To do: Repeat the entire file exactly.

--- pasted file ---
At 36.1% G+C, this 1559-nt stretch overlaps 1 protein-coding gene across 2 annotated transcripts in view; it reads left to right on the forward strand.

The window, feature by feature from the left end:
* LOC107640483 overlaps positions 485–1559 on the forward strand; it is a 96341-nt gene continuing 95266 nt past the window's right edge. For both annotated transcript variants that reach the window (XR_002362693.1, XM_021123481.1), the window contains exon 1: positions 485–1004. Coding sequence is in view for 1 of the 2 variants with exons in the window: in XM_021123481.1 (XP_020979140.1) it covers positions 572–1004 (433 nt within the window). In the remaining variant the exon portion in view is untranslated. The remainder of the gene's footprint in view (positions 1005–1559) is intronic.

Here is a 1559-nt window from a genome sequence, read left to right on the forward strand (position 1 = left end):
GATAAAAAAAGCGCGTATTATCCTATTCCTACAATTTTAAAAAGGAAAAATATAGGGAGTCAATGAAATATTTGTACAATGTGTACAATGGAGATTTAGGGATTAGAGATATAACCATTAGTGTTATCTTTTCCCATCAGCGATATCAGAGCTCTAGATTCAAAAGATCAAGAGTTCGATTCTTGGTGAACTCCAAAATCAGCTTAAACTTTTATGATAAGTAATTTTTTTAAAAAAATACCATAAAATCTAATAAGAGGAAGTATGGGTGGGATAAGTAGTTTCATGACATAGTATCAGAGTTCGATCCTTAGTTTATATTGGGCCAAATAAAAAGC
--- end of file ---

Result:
At 36.1% G+C, this 1559-nt stretch overlaps 1 protein-coding gene across 2 annotated transcripts in view; it reads left to right on the forward strand.

The window, feature by feature from the left end:
* LOC107640483 overlaps positions 485–1559 on the forward strand; it is a 96341-nt gene continuing 95266 nt past the window's right edge. For both annotated transcript variants that reach the window (XR_002362693.1, XM_021123481.1), the window contains exon 1: positions 485–1004. Coding sequence is in view for 1 of the 2 variants with exons in the window: in XM_021123481.1 (XP_020979140.1) it covers positions 572–1004 (433 nt within the window). In the remaining variant the exon portion in view is untranslated. The remainder of the gene's footprint in view (positions 1005–1559) is intronic.

Here is a 1559-nt window from a genome sequence, read left to right on the forward strand (position 1 = left end):
GATAAAAAAAGCGCGTATTATCCTATTCCTACAATTTTAAAAAGGAAAAATATAGGGAGTCAATGAAATATTTGTACAATGTGTACAATGGAGATTTAGGGATTAGAGATATAACCATTAGTGTTATCTTTTCCCATCAGCGATATCAGAGCTCTAGATTCAAAAGATCAAGAGTTCGATTCTTGGTGAACTCCAAAATCAGCTTAAACTTTTATGATAAGTAATTTTTTTAAAAAAATACCATAAAATCTAATAAGAGGAAGTATGGGTGGGATAAGTAGTTTCATGACATAGTATCAGAGTTCGATCCTTAGTTTATATTGGGCCAAATAAAAAGC